“But what’s clear from the start is she’s a troubled woman. Outwardly she seems to have the perfect life: a lovely daughter, Ella, a beautiful home and a successful apparently adoring husband, but something’s very wrong. Why is she on anti-depressants?

“She’s a real challenge to act because she’s a complicated, damaged woman.

“Once her husband is stabbed she’s in very deep water. The big questions which the police and her lawyers are struggling with are: is Juliet capable of a cold-blooded attempted murder, or is she a desperate woman, committing a desperate act of self preservation?

“Her solicitor, Jack, suspects that Juliet is an abused woman who is depressed because her husband’s a controlling bully capable of physical and emotional abuse. But evidence is needed.

“And, Juliet’s not talking. She’s traumatised and has completely withdrawn into herself and although she seems matter-of-fact on the surface, that’s not what’s going on inside.

“What ever way you see Juliet what’s clear is she’s a trapped mother caught up in the prison system and separated from the daughter she’d lay her life down for, Ella. It’s a terrifying situation. I’m not a mum but can imagine Juliet’s agony, the bond between mother and child has to be like no other.”

Criminal Justice shot solidly this summer for three months. So did such an intensive shoot, and playing a woman whose life is under forensic scrutiny, while she’s locked up in an alien, frightening environment give Maxine nightmares?

“To be quite honest,” says Maxine, “I’ve played tough roles before and at times it felt pretty relentless, but I just went home, cooked my food and went to bed exhausted. I went out like a light.

“And, while it sounds odd we did enjoy making Criminal Justice, it’s a groundbreaking story which we were committed to telling, and there was a really strong team spirit. For me it was a very happy job, even though I’m glad to stop now and chill.”

Peter Moffat’s BAFTA Award-winning Criminal Justice returns to BBC One for five consecutive nights and stars Maxine Peake as a mother in desperate trouble.

Maxine Peake (Hancock And Joan, Red Riding) stars as Juliet Miller in this major new five-part thriller which takes an uncompromising and insightful look at our criminal justice system, but this time through the journey of one woman. Criminal Justice is made by BBC Drama Production for BBC One.

Peake leads an impressive cast that boasts some of Britain’s top acting talent including Matthew Macfadyen (Enid, Little Dorrit), Sophie Okonedo (Mrs Mandela, Tsunami: The Aftermath), Denis Lawson (Enid, Bleak House), Steven MacKintosh (England Expects), Eddie Marsan (39 Steps, Little Dorrit), Zoe Telford (Match Point) and Kate Hardie (Safe).

Joe Miller (Matthew MacFadyen) is a barrister at the height of his professional powers. He is married to Juliet (Maxine Peake) who is fragile and isolated at home. They have one daughter, 13-year-old Ella (Alice Sykes).

One night Juliet stabs Joe in his bed. Life will never be the same again for the Miller family.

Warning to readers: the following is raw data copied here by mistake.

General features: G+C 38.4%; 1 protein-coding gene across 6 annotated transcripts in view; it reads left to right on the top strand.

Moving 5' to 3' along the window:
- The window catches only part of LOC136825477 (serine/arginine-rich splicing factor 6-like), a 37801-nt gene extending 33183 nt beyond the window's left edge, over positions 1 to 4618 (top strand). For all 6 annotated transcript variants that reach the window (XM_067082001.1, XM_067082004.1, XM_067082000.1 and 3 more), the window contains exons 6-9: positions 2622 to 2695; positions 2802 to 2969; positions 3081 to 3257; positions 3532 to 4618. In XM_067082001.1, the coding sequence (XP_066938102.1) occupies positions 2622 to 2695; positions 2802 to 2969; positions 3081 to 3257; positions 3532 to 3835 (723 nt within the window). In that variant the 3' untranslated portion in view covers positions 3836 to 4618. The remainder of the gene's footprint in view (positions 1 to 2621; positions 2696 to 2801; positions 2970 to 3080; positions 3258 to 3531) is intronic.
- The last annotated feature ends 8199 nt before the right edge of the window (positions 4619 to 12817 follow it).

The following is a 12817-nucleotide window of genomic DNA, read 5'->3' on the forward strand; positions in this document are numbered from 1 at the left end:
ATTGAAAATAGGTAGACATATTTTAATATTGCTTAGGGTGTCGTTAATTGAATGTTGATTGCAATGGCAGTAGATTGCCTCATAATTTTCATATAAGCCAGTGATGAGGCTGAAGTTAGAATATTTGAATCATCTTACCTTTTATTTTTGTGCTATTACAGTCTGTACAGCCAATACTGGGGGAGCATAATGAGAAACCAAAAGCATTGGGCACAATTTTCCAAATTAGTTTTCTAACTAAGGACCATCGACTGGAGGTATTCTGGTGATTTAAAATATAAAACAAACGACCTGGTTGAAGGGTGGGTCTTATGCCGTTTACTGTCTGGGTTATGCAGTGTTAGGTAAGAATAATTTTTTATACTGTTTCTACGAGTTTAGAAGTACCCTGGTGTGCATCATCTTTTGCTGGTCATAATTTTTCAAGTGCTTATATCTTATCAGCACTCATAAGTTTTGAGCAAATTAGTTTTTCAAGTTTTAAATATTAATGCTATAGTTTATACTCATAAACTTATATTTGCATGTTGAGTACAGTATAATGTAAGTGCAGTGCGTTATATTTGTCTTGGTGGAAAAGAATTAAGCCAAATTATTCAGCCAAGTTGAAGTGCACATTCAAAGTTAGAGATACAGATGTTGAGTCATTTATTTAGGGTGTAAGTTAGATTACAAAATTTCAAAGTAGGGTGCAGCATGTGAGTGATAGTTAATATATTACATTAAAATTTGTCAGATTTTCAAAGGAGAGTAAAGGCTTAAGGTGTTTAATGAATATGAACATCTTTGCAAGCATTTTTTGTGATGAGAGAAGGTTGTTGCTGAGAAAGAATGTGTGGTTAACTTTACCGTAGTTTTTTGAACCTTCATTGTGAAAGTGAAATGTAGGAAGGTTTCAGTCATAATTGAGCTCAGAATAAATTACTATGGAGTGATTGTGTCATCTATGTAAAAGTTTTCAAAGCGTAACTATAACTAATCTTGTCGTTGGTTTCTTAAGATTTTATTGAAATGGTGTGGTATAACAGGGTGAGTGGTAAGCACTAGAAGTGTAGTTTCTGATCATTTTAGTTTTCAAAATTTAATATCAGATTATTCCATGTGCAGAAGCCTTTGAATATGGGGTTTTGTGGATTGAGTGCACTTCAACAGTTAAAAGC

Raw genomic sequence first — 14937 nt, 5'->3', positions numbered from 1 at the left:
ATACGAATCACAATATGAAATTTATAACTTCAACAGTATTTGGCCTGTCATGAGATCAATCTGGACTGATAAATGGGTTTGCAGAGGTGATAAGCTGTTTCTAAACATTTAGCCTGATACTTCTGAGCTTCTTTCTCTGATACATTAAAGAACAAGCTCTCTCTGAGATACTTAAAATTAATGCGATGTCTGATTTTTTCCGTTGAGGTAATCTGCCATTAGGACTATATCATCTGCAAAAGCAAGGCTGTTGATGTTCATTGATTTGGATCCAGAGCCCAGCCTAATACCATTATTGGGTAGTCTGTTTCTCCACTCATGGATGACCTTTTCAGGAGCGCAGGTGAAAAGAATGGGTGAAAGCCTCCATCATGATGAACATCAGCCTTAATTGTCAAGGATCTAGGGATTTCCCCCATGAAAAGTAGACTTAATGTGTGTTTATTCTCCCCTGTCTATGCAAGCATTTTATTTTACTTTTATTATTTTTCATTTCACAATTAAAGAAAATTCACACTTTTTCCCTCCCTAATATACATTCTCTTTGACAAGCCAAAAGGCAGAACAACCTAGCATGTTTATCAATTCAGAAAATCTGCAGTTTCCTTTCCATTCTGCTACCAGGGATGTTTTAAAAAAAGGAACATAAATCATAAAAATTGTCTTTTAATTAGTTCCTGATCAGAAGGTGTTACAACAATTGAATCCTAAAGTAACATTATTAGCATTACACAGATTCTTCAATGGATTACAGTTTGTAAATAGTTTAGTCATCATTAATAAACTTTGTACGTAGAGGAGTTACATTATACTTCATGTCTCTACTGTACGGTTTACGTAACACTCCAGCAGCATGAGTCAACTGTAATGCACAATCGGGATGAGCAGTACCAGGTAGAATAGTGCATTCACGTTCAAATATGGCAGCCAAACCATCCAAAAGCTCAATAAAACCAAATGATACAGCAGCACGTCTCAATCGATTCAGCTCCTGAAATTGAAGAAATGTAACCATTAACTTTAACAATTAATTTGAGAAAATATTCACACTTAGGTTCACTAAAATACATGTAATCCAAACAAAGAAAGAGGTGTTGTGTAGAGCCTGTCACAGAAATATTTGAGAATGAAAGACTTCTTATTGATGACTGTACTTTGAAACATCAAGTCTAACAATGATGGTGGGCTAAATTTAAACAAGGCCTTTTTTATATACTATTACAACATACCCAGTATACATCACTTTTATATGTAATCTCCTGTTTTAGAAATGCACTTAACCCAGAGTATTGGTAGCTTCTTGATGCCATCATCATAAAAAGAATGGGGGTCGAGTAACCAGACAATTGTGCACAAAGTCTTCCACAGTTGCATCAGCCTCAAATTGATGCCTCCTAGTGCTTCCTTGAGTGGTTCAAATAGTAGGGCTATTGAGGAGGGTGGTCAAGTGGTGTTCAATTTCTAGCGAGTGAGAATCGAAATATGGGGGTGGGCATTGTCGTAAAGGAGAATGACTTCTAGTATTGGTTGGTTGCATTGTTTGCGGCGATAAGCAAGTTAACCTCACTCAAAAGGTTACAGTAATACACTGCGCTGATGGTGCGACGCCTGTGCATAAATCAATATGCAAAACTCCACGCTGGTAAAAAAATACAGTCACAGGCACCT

As fragile mother Juliet travels through the criminal justice system under the constant scrutiny of police, prison and social services, questions of psychological and sexual abuse are raised. Her case passes through the family courts and she concludes her ordeal in a tense finale in the Crown Court.

Other cast include: Denis Lawson as the cerebral DCI Faber; Steven Mackintosh as DI Sexton, who believes he sees an open and shut case; Eddie Marsan Joe Miller’s ever loyal clerk; Sophie Okonedo as Jack, Juliet’s committed duty solicitor, and Zoe Telford as her defence barrister, Anna Klein.

Criminal Justice shot earlier this year on locations in and around London and was directed by Yann Demange (episodes 1–3) and Marc Jobst (episodes 4–5) and produced by Steve Lightfoot.

Criminal Justice reunites writer Peter Moffat with BBC executive producer Hilary Salmon.

Writer Peter Moffat, says: “When I finished writing the first Criminal Justice my strongest feeling was that there was an awful lot more to say about the criminal justice system – but I wanted to find a different approach.

“My wife used to be a family law barrister. Her practice involved a lot of work involving children being taken into care and damaged women with children. I have always been struck by the fact that the world of family law is hidden, secret and consequently misunderstood.

“What my wife and the people she worked with were telling me didn’t accord with public perception. It occurred to me that writing a second Criminal Justice with a woman as the main character and the family courts alongside the criminal courts would make for impactful drama and a fresh way of looking at the system.

“Criminal Justice has a unique point of view. The central character is in most scenes; the process she is going through – crime, police station, courts, prison – is all seen from her perspective. This is because as far as possible I want the audience to share her experience. I think the power of television is through its intimacy – staying right in close with a woman going through what Juliet (Maxine Peake) goes through for five straight hours of television drama is the most effective way of harnessing that power.